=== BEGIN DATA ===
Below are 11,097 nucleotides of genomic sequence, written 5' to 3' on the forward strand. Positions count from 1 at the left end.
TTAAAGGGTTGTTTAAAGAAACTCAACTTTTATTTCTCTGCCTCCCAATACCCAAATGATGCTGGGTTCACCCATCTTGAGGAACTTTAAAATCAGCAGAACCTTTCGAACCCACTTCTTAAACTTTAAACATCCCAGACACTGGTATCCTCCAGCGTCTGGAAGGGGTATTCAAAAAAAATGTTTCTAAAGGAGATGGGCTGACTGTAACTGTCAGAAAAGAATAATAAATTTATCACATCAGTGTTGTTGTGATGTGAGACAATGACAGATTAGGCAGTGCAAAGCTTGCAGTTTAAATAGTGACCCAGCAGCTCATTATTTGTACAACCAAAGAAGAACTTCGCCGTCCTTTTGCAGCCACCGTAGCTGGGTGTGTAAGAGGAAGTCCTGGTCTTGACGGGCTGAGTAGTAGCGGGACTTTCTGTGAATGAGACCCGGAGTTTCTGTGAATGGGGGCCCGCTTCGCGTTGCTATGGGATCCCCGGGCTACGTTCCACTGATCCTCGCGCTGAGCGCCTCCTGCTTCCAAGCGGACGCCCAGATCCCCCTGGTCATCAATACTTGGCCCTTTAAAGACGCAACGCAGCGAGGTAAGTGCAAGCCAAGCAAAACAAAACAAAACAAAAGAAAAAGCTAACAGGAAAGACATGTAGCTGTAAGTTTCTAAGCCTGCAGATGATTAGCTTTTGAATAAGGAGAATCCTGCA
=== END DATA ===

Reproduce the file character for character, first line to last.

Below are 11,097 nucleotides of genomic sequence, written 5' to 3' on the forward strand. Positions count from 1 at the left end.
TTAAAGGGTTGTTTAAAGAAACTCAACTTTTATTTCTCTGCCTCCCAATACCCAAATGATGCTGGGTTCACCCATCTTGAGGAACTTTAAAATCAGCAGAACCTTTCGAACCCACTTCTTAAACTTTAAACATCCCAGACACTGGTATCCTCCAGCGTCTGGAAGGGGTATTCAAAAAAAATGTTTCTAAAGGAGATGGGCTGACTGTAACTGTCAGAAAAGAATAATAAATTTATCACATCAGTGTTGTTGTGATGTGAGACAATGACAGATTAGGCAGTGCAAAGCTTGCAGTTTAAATAGTGACCCAGCAGCTCATTATTTGTACAACCAAAGAAGAACTTCGCCGTCCTTTTGCAGCCACCGTAGCTGGGTGTGTAAGAGGAAGTCCTGGTCTTGACGGGCTGAGTAGTAGCGGGACTTTCTGTGAATGAGACCCGGAGTTTCTGTGAATGGGGGCCCGCTTCGCGTTGCTATGGGATCCCCGGGCTACGTTCCACTGATCCTCGCGCTGAGCGCCTCCTGCTTCCAAGCGGACGCCCAGATCCCCCTGGTCATCAATACTTGGCCCTTTAAAGACGCAACGCAGCGAGGTAAGTGCAAGCCAAGCAAAACAAAACAAAACAAAAGAAAAAGCTAACAGGAAAGACATGTAGCTGTAAGTTTCTAAGCCTGCAGATGATTAGCTTTTGAATAAGGAGAATCCTGCA